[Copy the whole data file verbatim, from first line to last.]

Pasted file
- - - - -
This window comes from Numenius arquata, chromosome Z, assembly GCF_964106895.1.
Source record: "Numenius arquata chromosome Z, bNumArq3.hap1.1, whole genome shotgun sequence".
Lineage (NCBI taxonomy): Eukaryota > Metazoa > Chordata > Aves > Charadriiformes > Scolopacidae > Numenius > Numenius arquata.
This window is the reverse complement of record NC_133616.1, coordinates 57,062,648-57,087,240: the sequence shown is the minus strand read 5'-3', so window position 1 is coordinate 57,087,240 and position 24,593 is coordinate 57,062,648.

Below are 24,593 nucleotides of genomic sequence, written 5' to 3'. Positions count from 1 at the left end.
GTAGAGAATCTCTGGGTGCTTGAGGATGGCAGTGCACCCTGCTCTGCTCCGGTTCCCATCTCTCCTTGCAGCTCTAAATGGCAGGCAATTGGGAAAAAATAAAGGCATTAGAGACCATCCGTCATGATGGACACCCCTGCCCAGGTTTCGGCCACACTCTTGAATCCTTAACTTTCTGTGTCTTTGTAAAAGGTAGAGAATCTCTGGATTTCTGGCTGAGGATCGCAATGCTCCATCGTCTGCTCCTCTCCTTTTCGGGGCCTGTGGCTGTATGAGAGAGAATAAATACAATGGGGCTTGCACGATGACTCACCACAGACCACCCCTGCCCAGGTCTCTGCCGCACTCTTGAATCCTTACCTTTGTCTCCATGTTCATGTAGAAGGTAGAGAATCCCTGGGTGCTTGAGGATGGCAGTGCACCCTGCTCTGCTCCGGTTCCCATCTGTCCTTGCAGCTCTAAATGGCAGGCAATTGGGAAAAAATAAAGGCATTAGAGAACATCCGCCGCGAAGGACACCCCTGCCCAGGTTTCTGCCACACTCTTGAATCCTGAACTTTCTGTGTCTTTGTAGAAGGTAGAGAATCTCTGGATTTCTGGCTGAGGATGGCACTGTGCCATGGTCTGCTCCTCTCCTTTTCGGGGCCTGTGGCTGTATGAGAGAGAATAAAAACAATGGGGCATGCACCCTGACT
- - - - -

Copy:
This window comes from Numenius arquata, chromosome Z, assembly GCF_964106895.1.
Source record: "Numenius arquata chromosome Z, bNumArq3.hap1.1, whole genome shotgun sequence".
Lineage (NCBI taxonomy): Eukaryota > Metazoa > Chordata > Aves > Charadriiformes > Scolopacidae > Numenius > Numenius arquata.
This window is the reverse complement of record NC_133616.1, coordinates 57,062,648-57,087,240: the sequence shown is the minus strand read 5'-3', so window position 1 is coordinate 57,087,240 and position 24,593 is coordinate 57,062,648.

Below are 24,593 nucleotides of genomic sequence, written 5' to 3'. Positions count from 1 at the left end.
GTAGAGAATCTCTGGGTGCTTGAGGATGGCAGTGCACCCTGCTCTGCTCCGGTTCCCATCTCTCCTTGCAGCTCTAAATGGCAGGCAATTGGGAAAAAATAAAGGCATTAGAGACCATCCGTCATGATGGACACCCCTGCCCAGGTTTCGGCCACACTCTTGAATCCTTAACTTTCTGTGTCTTTGTAAAAGGTAGAGAATCTCTGGATTTCTGGCTGAGGATCGCAATGCTCCATCGTCTGCTCCTCTCCTTTTCGGGGCCTGTGGCTGTATGAGAGAGAATAAATACAATGGGGCTTGCACGATGACTCACCACAGACCACCCCTGCCCAGGTCTCTGCCGCACTCTTGAATCCTTACCTTTGTCTCCATGTTCATGTAGAAGGTAGAGAATCCCTGGGTGCTTGAGGATGGCAGTGCACCCTGCTCTGCTCCGGTTCCCATCTGTCCTTGCAGCTCTAAATGGCAGGCAATTGGGAAAAAATAAAGGCATTAGAGAACATCCGCCGCGAAGGACACCCCTGCCCAGGTTTCTGCCACACTCTTGAATCCTGAACTTTCTGTGTCTTTGTAGAAGGTAGAGAATCTCTGGATTTCTGGCTGAGGATGGCACTGTGCCATGGTCTGCTCCTCTCCTTTTCGGGGCCTGTGGCTGTATGAGAGAGAATAAAAACAATGGGGCATGCACCCTGACT